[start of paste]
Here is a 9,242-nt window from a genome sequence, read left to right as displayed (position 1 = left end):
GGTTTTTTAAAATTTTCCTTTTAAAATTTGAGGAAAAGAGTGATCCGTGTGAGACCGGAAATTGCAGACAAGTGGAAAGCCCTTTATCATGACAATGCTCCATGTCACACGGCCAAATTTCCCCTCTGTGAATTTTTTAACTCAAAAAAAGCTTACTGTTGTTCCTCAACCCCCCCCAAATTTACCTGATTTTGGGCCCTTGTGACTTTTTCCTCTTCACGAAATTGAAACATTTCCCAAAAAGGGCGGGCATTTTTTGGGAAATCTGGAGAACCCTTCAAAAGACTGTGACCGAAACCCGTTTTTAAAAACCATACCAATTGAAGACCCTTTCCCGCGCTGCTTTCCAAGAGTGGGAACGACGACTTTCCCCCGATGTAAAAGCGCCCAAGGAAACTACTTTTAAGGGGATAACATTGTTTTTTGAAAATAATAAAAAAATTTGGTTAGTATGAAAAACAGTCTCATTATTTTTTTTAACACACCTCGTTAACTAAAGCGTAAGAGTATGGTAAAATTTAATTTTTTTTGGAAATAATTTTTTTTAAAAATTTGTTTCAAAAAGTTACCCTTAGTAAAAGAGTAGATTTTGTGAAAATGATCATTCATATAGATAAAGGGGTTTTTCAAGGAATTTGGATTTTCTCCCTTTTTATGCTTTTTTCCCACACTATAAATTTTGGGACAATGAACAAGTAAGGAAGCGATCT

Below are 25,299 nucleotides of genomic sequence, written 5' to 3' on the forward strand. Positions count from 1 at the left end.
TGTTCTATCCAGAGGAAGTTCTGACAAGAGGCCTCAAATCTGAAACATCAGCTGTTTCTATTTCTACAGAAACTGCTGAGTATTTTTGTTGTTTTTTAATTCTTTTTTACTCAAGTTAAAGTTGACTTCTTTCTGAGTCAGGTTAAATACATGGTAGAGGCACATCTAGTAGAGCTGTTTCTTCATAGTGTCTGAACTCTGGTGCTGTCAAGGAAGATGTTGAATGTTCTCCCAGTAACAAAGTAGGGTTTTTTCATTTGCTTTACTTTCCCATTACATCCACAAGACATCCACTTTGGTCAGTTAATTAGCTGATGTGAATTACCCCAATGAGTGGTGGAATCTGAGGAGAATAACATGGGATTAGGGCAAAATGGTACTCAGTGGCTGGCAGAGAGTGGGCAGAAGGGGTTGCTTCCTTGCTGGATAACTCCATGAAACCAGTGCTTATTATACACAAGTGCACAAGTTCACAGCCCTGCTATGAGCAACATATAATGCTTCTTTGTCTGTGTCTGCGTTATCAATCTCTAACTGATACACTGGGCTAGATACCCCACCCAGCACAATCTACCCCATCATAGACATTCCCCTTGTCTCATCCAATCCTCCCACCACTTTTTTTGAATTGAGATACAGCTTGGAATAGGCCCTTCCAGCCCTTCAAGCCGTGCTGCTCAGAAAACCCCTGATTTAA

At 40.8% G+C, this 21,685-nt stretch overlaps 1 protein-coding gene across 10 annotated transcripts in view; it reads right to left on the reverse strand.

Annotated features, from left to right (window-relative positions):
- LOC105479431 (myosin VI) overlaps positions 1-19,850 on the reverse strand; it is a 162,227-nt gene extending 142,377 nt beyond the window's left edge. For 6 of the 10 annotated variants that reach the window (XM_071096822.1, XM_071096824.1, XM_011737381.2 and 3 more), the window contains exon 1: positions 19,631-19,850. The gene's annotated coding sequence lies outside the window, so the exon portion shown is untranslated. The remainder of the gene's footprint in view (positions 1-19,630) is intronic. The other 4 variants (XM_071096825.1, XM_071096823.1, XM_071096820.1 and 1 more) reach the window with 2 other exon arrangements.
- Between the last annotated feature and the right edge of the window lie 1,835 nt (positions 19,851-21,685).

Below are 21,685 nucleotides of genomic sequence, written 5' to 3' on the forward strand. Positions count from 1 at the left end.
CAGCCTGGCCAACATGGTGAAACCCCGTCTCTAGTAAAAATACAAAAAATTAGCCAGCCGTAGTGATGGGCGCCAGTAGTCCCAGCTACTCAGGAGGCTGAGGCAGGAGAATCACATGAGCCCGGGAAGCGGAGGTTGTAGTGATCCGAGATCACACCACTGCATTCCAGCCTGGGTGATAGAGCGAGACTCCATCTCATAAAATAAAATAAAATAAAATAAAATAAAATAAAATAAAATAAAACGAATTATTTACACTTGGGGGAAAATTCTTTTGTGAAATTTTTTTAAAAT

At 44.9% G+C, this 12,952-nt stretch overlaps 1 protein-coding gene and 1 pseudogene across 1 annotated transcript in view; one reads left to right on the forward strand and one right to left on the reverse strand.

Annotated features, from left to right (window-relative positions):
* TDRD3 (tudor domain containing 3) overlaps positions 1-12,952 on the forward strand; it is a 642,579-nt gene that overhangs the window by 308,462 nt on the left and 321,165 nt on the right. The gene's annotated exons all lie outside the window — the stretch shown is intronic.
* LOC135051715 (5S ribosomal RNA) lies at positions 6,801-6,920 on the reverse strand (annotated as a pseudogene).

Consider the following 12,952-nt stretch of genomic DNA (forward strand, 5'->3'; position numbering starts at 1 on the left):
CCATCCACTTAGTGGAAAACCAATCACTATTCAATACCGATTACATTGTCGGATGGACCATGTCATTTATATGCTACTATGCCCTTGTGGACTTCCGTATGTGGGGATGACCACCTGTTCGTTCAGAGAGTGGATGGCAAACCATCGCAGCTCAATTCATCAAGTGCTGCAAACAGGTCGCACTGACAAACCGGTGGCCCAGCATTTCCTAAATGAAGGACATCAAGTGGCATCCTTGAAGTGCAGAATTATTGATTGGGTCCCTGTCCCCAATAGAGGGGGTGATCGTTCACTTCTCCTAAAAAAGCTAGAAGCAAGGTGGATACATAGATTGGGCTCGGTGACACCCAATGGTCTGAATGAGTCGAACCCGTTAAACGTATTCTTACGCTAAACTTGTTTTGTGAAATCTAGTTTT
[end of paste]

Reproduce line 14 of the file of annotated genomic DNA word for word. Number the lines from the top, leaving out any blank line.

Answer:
* LOC135051715 (5S ribosomal RNA) lies at positions 6,801-6,920 on the reverse strand (annotated as a pseudogene).